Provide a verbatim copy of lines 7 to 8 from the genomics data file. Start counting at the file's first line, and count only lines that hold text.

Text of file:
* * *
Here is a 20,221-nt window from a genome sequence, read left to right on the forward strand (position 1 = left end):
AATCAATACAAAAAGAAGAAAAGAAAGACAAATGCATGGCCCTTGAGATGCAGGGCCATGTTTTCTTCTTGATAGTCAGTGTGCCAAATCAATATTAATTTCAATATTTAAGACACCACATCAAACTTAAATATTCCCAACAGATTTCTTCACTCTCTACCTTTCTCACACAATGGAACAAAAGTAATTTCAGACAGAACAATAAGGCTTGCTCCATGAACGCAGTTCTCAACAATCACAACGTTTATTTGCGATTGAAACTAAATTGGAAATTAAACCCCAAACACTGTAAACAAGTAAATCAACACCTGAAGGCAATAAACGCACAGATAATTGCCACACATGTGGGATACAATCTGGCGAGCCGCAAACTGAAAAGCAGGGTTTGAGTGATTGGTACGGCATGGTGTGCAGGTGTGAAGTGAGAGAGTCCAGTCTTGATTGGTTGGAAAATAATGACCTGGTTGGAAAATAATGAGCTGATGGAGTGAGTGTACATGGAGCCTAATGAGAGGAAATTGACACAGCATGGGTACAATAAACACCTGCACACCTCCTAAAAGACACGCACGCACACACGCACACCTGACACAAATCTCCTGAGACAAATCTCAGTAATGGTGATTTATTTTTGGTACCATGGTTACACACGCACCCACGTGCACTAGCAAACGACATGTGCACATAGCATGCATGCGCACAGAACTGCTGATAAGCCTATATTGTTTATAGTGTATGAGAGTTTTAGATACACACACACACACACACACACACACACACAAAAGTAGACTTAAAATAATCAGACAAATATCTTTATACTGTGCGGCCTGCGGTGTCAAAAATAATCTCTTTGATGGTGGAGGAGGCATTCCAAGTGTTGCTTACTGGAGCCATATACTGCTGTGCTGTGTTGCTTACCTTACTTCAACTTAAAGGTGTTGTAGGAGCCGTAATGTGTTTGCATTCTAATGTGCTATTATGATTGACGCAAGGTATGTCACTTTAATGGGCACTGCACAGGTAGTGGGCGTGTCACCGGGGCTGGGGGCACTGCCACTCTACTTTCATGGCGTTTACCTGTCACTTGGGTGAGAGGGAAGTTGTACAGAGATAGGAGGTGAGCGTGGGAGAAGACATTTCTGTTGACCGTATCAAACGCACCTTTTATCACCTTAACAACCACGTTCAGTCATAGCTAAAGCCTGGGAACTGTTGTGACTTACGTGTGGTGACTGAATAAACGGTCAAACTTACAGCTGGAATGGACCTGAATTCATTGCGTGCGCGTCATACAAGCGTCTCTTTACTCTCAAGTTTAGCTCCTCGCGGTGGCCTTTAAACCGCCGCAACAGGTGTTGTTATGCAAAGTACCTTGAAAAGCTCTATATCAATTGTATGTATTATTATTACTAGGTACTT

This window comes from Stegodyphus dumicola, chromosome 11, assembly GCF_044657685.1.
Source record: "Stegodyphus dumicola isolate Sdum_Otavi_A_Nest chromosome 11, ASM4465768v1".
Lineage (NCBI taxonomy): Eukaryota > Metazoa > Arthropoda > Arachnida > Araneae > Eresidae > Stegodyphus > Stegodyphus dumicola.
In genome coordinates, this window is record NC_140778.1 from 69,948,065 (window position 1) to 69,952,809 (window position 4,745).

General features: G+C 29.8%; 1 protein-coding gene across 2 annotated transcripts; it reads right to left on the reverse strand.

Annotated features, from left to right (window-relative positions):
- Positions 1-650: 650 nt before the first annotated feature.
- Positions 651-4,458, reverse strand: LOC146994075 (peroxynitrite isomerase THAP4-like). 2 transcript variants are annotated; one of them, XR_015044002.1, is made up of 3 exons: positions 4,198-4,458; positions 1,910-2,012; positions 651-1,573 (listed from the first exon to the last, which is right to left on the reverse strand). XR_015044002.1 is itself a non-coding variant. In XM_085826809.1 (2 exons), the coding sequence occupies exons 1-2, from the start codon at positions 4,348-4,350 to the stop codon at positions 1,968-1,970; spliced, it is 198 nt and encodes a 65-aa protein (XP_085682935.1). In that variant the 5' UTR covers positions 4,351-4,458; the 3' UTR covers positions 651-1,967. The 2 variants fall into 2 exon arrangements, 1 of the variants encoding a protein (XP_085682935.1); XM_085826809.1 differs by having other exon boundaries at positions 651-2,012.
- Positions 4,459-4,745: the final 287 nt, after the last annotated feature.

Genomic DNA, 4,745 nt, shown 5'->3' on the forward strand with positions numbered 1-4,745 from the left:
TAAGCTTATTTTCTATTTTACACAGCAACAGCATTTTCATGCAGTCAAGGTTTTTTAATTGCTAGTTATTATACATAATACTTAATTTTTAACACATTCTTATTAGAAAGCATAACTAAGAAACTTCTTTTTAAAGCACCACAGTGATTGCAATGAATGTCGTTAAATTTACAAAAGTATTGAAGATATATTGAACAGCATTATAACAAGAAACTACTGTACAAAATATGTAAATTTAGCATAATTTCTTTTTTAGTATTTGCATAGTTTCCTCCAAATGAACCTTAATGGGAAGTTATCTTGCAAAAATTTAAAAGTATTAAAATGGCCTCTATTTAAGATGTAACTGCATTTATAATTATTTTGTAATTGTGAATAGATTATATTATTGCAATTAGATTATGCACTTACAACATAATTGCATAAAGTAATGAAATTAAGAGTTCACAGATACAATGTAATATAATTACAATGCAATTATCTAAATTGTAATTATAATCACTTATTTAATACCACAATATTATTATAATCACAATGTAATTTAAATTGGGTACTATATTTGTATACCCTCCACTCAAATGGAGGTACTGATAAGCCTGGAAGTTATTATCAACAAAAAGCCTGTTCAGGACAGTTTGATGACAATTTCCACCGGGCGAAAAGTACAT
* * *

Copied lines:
General features: G+C 29.8%; 1 protein-coding gene across 2 annotated transcripts; it reads right to left on the reverse strand.

Annotated features, from left to right (window-relative positions):